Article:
We must now consider the consequences of freezing a mac. We will refer to the set of codes stored in the mac, or rather their corresponding inputs, as the mac's basis. Note that although we call this set of stored codes (experienced features) a basis, the following must be understood. In the typical machine learning concept of a basis, a novel input, X, is represented by a linear superposition of multiple, perhaps 100's, of basis elements, and we can measure how closely that linear superposition approximates X. This view remains sensible regardless of how overcomplete the basis is (even though as overcompleteness increases, the expected number of basis elements needed to achieve any given overall average closeness over all inputs, necessarily decreases). In contrast, in our model, once a mac's basis is frozen, only those codes (basis elements) that have been stored can become active and only one of those codes will become active in response to any future novel input. If the mac was frozen before reaching its capacity, then, with high expectation, the code that becomes active will be the code of the input that most closely matches X. Thus, it is not the case that independent codes of multiple basis elements are co-activated and collectively represent X, but rather that a single basis element is activated to represent X. With this understanding in mind, we consider the consequences of freezing a mac's basis in terms of two questions.

1. First, given the assumptions above, i.e., the preprocessing, the tight range of input activation required to activate the mac, and the naturalistic input domain, how good a job can the frozen basis do at representing all future inputs to the mac? More formally, we define the fidelity of a basis to be the expected intersection of the mac's input pattern to the nearest basis element, averaged over all future inputs for which the mac activates. Given all the assumptions of this example, we expect that a basis of only a few thousand, or even a few hundred, could yield quite high fidelity, approaching 100%. One of our near-term goals is to empirically verify this claim.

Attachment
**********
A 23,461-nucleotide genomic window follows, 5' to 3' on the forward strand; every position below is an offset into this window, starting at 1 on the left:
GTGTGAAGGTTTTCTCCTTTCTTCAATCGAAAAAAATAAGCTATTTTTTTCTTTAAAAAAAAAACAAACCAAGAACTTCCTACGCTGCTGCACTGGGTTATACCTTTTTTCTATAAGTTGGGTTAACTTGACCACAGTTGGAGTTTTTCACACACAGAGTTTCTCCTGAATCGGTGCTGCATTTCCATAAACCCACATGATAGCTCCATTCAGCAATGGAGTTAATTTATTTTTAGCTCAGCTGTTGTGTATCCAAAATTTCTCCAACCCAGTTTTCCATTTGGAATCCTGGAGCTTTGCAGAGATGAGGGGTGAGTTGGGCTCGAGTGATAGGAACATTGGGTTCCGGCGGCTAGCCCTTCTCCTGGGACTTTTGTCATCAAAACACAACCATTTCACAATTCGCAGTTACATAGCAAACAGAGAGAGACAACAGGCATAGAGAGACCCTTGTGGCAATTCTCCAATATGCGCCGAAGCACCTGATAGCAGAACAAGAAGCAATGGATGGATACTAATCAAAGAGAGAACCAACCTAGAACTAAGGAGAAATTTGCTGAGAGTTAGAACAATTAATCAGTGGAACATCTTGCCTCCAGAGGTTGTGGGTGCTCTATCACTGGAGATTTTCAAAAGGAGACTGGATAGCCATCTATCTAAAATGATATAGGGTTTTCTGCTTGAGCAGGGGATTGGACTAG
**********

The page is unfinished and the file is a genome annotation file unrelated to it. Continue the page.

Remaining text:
2. Second, given that an L1 mac corresponds to only a small portion of the whole visual field and thus, that its input pattern may correspond to only a small portion of an object or scene to be recognized, how high a fidelity is really required for any single L1 mac? This concept is illustrated in Figure 4. Broadly, the idea is simply that the object of interest here, the plane, spans many macs' RFs. The overall shape of the plane, i.e., the relative position of its wings, nose, tail, etc., is carried not by the precise features active in each RF, but by the relative positions of the RFs themselves. This information, i.e., the overall pattern of active L1 macs, can, in principle, be recognized by an L2 mac whose RF included all the L1 macs shown. Thus, to the extent that some of the meaning of an overall input image is carried by the spatial topology of the macs at a level, J, this reduces the fidelity needed by the level J macs in order for the level J+1 macs to achieve any given level of fidelity. Figure 4b shows the case where the closest-matching basis element to the actual contour (red in panel a) is activated. Figure 4d shows that even if very poorly matching basis elements are activated in many/all of the apertures, substantial information, e.g., that the object has four lobes is still present. Figure 5 provides additional intuition as to why a lower fidelity at a small spatial scale might be sufficient to support higher fidelity at higher levels. Again, we intend to empirically analyze this principle in the near future.